I have found this quite enjoyable for myself and hopefully for the students. I have learnt quite a bit, just by reading the relevant Wikipedia pages. It also introduces students to the human dimension of science. For example, Drude died by suicide and so it is a good opportunity to flag mental health issues. Sommerfeld was a mentor of many great scientists. von Laue actively opposed the Deutsche Physik of the Nazis. Bloch was the first Director General of CERN.

Has anyone else experience at doing similar things? Any suggestions?

Friday, April 15, 2016

Start the mechanics of producing your thesis now (not in the frantic last days!)

Producing a thesis (Ph.D, Masters, or undergraduate honours) is a monumental task that can create significant stress. Here I am just going to focus on the mechanics of producing the final document, not the greater challenge of producing the intellectual content.

In most cases there is a deadline, whether imposed by the program, funding running out, or (hopefully) a fixed date to start a job. For many students there is a big rush at the end featuring very long hours, missing "life", neglecting family and sometimes health, exhaustion, anxiety, ...

These problems are compounded if one starts "writing" and producing the thesis document at the very end, with the final deadline looming. Furthermore, this can be much slower and more frustrating if you have to do some of the mechanics (e.g. ordering and numbering references) by hand or at least learn to use software to do it automatically. Compared to 30 years ago, the mechanics is now so much easier because of software that automates many of the tedious tasks such as ordering and numbering.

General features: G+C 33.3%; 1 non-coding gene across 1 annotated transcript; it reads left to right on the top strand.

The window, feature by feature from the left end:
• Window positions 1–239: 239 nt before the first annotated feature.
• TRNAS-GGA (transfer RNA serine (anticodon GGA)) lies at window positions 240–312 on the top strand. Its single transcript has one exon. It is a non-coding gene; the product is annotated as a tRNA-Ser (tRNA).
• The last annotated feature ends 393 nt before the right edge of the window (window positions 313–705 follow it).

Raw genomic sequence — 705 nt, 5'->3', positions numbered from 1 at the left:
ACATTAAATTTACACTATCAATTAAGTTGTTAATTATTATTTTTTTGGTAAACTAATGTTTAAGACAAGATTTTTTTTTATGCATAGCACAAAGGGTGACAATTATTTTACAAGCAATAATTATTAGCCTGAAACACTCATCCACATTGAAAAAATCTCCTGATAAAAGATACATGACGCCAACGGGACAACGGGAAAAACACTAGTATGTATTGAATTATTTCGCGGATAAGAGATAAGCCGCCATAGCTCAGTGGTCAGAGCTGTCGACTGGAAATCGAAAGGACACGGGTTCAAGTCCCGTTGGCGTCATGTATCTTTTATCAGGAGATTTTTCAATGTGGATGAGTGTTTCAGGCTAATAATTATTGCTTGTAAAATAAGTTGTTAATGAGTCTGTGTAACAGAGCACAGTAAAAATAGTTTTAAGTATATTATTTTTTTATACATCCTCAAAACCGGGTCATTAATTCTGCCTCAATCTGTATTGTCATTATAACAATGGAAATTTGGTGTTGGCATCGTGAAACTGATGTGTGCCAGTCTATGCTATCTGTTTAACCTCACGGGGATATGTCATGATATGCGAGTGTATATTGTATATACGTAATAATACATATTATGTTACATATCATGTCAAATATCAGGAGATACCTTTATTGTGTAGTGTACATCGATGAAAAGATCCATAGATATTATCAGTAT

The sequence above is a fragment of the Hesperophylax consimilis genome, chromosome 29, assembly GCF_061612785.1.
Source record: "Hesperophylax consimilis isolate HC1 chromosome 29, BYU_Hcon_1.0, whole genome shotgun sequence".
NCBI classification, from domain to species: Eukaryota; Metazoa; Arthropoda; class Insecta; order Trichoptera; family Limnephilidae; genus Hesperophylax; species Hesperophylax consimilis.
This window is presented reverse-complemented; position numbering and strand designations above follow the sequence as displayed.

Let me encourage you to start now on the mechanics.
First, you need to decide on and learn relevant software and start using it every step of the way. Talk to other students (just finished or finishing) and postdocs to find out what they used, and the relative merits.

Here are some concrete issues to consider.

Keeping track of references.
From day one you will start downloading (and hopefully reading) papers. By the end you will (hopefully) have hundreds of references. How are you going to sort them and organise them? If when you start writing you just have hundreds of PDFs in a folder on your computer, life is going to be difficult if you have to start looking at them one by one to find some particular reference you need.
I use the wonderful program Papers. Others like Endnote. The main thing is to find something that works for you, including interfacing smoothly with your word processor program.

Ordering and formatting of references.
For LaTeX, BibTeX does this nicely, provided you learn how to get it to produce the desired format.

Generating a bibliography.
Papers can easily produce a .bib file for BibTex.

Producing graphs and schematics and incorporating figures in the document.
On a previous post, commenters on a post discussed useful freeware for plotting data.

Spell and grammar check.
This is particularly important for students whose English is weak or are dyslexic. Advisors and examiners really get irritated by too many typos. I have never found a decent spell checker for LaTex. Any recommendations?

Thesis template.
This should include all the relevant sections from cover page to lists of figures to acknowledgements. It should automatically order and number everything: pages, chapters, figures, tables, equations, references, ....

Keep it simple.
Avoid personalised versions of templates and software (e.g. LaTeX macros), either from you or someone else. My limited experience is that these are often not as portable as hoped/claimed and lead to small bugs that can waste precious time trying to fix.

Backup everything regularly.
This is so easy but it is amazing and disappointing how I still hear of students losing work. Dropbox, cheap portable Terabyte drives, and Time Machine on Mac's make this inexcusable.
Don't just backup the thesis document, but all your data, codes, references, ....
Hard drives do crash and laptops do get lost or stolen...